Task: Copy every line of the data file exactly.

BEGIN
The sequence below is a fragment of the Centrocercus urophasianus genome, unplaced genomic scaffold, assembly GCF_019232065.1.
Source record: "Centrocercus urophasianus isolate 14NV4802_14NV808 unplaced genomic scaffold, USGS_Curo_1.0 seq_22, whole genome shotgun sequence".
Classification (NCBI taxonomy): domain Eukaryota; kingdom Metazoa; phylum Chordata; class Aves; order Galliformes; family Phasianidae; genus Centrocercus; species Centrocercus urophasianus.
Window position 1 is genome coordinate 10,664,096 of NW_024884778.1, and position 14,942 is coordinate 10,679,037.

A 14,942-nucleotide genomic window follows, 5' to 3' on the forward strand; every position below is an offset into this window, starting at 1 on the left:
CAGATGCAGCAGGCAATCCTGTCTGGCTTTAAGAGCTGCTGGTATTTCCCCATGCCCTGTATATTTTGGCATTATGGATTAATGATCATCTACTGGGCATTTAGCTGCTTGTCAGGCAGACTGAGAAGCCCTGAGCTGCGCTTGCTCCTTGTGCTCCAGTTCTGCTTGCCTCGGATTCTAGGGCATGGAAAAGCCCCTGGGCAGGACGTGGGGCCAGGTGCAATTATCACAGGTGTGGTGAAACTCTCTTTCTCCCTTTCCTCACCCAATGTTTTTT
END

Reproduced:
The sequence below is a fragment of the Centrocercus urophasianus genome, unplaced genomic scaffold, assembly GCF_019232065.1.
Source record: "Centrocercus urophasianus isolate 14NV4802_14NV808 unplaced genomic scaffold, USGS_Curo_1.0 seq_22, whole genome shotgun sequence".
Classification (NCBI taxonomy): domain Eukaryota; kingdom Metazoa; phylum Chordata; class Aves; order Galliformes; family Phasianidae; genus Centrocercus; species Centrocercus urophasianus.
Window position 1 is genome coordinate 10,664,096 of NW_024884778.1, and position 14,942 is coordinate 10,679,037.

A 14,942-nucleotide genomic window follows, 5' to 3' on the forward strand; every position below is an offset into this window, starting at 1 on the left:
CAGATGCAGCAGGCAATCCTGTCTGGCTTTAAGAGCTGCTGGTATTTCCCCATGCCCTGTATATTTTGGCATTATGGATTAATGATCATCTACTGGGCATTTAGCTGCTTGTCAGGCAGACTGAGAAGCCCTGAGCTGCGCTTGCTCCTTGTGCTCCAGTTCTGCTTGCCTCGGATTCTAGGGCATGGAAAAGCCCCTGGGCAGGACGTGGGGCCAGGTGCAATTATCACAGGTGTGGTGAAACTCTCTTTCTCCCTTTCCTCACCCAATGTTTTTT